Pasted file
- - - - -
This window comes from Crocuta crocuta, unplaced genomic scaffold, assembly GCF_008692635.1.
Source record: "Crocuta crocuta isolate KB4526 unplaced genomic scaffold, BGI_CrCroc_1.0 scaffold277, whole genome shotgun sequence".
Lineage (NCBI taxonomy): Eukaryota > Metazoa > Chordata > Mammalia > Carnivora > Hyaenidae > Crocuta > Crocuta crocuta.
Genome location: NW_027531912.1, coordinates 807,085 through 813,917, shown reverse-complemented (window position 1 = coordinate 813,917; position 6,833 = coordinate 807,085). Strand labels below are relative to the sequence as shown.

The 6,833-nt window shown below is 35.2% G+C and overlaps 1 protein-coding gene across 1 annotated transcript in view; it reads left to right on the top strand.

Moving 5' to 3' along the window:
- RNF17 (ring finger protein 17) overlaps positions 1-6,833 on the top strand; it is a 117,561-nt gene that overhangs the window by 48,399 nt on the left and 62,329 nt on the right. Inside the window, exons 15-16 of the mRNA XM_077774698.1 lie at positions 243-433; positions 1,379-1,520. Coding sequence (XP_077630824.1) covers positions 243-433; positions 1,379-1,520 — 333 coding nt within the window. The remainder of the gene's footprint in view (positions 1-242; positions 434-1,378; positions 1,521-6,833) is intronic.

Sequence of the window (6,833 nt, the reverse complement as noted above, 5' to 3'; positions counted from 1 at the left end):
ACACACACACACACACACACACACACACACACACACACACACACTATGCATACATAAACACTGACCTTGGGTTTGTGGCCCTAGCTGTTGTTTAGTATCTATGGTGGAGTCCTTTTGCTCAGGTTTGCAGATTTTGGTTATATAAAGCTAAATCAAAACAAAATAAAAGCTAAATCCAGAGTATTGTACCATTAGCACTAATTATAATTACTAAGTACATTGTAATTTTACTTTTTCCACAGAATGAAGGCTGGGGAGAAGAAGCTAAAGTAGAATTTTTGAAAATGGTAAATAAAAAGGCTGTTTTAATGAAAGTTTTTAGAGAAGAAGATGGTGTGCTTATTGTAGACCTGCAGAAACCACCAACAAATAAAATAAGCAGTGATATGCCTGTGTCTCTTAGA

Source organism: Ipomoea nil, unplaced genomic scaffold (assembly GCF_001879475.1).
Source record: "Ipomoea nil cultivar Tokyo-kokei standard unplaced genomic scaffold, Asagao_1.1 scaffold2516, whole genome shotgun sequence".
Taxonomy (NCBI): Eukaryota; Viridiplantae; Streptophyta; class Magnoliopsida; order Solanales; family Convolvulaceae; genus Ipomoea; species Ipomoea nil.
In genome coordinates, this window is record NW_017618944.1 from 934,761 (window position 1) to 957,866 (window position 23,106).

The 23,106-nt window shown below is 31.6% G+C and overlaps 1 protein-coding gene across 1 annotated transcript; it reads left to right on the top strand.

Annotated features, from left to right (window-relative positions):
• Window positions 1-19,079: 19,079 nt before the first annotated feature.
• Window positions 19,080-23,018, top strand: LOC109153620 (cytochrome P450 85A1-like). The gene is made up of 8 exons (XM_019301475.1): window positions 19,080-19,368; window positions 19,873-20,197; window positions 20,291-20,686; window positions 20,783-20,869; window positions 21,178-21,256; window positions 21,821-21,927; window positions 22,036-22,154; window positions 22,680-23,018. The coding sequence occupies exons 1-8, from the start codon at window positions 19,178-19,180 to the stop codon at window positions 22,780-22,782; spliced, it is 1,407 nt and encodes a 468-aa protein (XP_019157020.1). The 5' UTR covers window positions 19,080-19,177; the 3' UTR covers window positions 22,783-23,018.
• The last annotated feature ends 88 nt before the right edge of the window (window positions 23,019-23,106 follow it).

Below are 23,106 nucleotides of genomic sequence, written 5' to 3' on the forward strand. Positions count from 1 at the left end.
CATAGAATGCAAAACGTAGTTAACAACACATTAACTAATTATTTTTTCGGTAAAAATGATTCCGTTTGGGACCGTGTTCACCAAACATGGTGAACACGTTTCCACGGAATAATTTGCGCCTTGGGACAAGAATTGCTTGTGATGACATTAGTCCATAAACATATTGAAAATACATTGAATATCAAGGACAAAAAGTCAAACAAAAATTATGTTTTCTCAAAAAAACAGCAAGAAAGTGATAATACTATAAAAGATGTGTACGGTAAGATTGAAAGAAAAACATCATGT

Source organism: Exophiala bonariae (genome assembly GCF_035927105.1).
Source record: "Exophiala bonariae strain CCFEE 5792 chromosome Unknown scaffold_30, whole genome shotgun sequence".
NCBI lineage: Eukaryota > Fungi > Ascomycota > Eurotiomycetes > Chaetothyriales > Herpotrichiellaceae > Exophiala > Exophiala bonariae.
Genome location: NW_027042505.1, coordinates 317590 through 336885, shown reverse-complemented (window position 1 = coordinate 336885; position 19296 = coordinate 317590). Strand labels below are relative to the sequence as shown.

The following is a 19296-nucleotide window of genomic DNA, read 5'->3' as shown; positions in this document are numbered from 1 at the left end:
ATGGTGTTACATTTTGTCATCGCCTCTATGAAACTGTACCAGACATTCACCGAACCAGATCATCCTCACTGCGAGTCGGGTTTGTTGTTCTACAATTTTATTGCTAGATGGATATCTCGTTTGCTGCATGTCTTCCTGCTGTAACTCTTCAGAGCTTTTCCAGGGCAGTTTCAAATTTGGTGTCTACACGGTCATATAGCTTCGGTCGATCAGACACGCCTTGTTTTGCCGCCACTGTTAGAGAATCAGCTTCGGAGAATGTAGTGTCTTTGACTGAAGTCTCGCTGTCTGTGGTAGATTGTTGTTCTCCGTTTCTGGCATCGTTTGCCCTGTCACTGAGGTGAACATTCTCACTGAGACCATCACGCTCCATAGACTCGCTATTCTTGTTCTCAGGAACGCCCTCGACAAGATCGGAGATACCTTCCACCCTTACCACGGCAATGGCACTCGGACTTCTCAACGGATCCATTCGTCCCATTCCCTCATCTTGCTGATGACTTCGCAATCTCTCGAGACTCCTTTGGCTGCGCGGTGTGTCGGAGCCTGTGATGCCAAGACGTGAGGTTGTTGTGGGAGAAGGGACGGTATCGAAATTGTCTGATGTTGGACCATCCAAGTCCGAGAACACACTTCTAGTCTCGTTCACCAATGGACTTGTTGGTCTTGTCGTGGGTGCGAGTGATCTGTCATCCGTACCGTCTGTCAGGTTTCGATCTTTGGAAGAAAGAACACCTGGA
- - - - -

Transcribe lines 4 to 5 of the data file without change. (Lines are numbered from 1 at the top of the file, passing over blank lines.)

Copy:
Genome location: NW_027531912.1, coordinates 807,085 through 813,917, shown reverse-complemented (window position 1 = coordinate 813,917; position 6,833 = coordinate 807,085). Strand labels below are relative to the sequence as shown.

The 6,833-nt window shown below is 35.2% G+C and overlaps 1 protein-coding gene across 1 annotated transcript in view; it reads left to right on the top strand.